Source: Review of Educational Research. Vol. 79, Iss. 3; p. 1202-1242. (September 2009).
(Reviewed by the Portal team)
The purpose of this study was to synthesize randomized control trials and quasi-experimental research on instructional approaches that enhance the mathematics performance of school-age students with learning disabilities.
Selection of Studies: Literature Review
In this study, the authors defined mathematical interventions as instructional practices and activities designed to enhance the mathematics achievement of students with learning disabilities. The authors reviewed all studies published from January 1971 to August 2007 that focused on mathematics interventions to improve the mathematics proficiency of school-age students with learning disabilities.
Criteria for Inclusion
Three criteria were used to determine study inclusion.
1. Focus of the study had to be an evaluation of the effectiveness of a well-defined method (or methods) for improving mathematics proficiency.
2. Design of the Study - studies were included if strong claims of causal inference could be made, namely, randomized controlled trials or quasi-experimental designs.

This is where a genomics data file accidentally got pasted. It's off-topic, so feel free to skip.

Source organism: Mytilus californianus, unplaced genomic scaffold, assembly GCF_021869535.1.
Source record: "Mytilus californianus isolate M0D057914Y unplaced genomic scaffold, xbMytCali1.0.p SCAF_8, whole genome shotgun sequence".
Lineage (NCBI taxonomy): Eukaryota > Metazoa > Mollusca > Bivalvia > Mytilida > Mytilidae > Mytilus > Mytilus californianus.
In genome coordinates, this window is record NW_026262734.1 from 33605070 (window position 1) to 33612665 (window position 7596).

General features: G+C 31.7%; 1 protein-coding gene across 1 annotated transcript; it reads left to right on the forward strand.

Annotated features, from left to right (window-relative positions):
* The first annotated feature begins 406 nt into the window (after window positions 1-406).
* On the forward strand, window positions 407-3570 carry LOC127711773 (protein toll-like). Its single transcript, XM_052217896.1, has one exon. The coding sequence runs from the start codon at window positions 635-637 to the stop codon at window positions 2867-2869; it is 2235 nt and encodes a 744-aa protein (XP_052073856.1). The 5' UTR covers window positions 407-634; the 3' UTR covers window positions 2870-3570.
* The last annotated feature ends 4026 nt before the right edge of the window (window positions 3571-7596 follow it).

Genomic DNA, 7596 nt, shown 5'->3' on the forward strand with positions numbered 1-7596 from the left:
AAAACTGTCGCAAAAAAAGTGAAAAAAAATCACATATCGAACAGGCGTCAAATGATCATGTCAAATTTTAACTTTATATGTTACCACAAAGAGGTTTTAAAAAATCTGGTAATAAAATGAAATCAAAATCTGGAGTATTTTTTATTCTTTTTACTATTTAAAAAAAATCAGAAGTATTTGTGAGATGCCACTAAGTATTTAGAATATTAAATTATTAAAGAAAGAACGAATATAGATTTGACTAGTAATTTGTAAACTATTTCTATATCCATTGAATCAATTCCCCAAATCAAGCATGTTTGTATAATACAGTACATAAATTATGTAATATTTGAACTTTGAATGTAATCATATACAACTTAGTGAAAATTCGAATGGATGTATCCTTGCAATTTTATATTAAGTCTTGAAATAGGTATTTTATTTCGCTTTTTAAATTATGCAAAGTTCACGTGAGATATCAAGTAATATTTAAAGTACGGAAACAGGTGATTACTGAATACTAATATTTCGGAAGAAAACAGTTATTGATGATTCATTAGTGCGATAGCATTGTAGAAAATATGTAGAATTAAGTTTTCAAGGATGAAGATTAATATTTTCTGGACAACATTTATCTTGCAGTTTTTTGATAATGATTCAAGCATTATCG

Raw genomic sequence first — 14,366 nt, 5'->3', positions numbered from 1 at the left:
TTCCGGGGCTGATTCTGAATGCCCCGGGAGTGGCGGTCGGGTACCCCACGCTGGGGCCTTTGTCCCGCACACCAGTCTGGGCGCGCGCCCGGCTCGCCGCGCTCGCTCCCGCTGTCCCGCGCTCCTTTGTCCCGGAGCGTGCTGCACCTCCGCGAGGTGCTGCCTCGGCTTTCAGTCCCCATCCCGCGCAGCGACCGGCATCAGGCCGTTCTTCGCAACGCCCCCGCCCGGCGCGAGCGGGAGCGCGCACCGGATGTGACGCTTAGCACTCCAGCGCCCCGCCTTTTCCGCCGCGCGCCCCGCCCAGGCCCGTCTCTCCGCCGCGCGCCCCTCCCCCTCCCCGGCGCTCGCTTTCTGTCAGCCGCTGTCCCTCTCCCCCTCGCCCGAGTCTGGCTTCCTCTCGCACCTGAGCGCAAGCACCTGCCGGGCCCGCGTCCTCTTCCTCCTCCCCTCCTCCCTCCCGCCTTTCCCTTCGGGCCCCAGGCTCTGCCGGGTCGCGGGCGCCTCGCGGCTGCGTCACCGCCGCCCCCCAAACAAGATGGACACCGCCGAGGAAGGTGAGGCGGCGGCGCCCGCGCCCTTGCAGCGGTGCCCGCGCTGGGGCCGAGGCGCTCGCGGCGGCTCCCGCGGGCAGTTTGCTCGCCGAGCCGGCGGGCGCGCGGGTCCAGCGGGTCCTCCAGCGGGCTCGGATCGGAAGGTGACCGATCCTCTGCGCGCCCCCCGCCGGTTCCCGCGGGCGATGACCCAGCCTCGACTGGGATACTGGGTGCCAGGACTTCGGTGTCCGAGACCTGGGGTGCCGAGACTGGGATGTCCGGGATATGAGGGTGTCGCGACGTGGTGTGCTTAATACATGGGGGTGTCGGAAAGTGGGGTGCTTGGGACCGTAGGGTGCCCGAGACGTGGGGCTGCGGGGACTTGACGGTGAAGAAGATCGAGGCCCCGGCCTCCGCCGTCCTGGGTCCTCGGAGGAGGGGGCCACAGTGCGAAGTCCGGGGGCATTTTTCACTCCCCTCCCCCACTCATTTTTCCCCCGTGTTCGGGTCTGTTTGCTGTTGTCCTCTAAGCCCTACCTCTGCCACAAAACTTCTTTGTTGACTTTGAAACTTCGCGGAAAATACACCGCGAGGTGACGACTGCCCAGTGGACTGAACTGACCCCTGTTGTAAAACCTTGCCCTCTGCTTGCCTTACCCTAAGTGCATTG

3. Participants in the Study - the participants had to be students with an identified learning disability. Studies that also included students without learning disabilities were included if one of the following criteria were met:
(a) Separate outcome data were presented so that effect sizes could be computed separately for students with learning disabilities, or
(b) if separate outcome data were not presented for students with learning disabilities, then more than 50% of the study participants were students with learning disabilities.
A total of 42 intervention studies were examined in this meta-analysis.
The authors examined the impact of four categories of instructional components:
(a) approaches to instruction and/or curriculum design,
(b) formative assessment data and feedback to teachers on students' mathematics performance,
(c) formative data and feedback to students with learning disabilities on their performance, and
(d) peer-assisted mathematics instruction.
All instructional components except for student feedback with goal-setting and peer-assisted learning within a class resulted in significant mean effects ranging from 0.21 to 1.56.
The authors also examined the effectiveness of these components conditionally, using hierarchical multiple regressions. Two instructional components provided practically and statistically important increases in effect size-teaching students to use heuristics and explicit instruction.
Limitations of the study, suggestions for future research, and applications for improvement of current practice are discussed.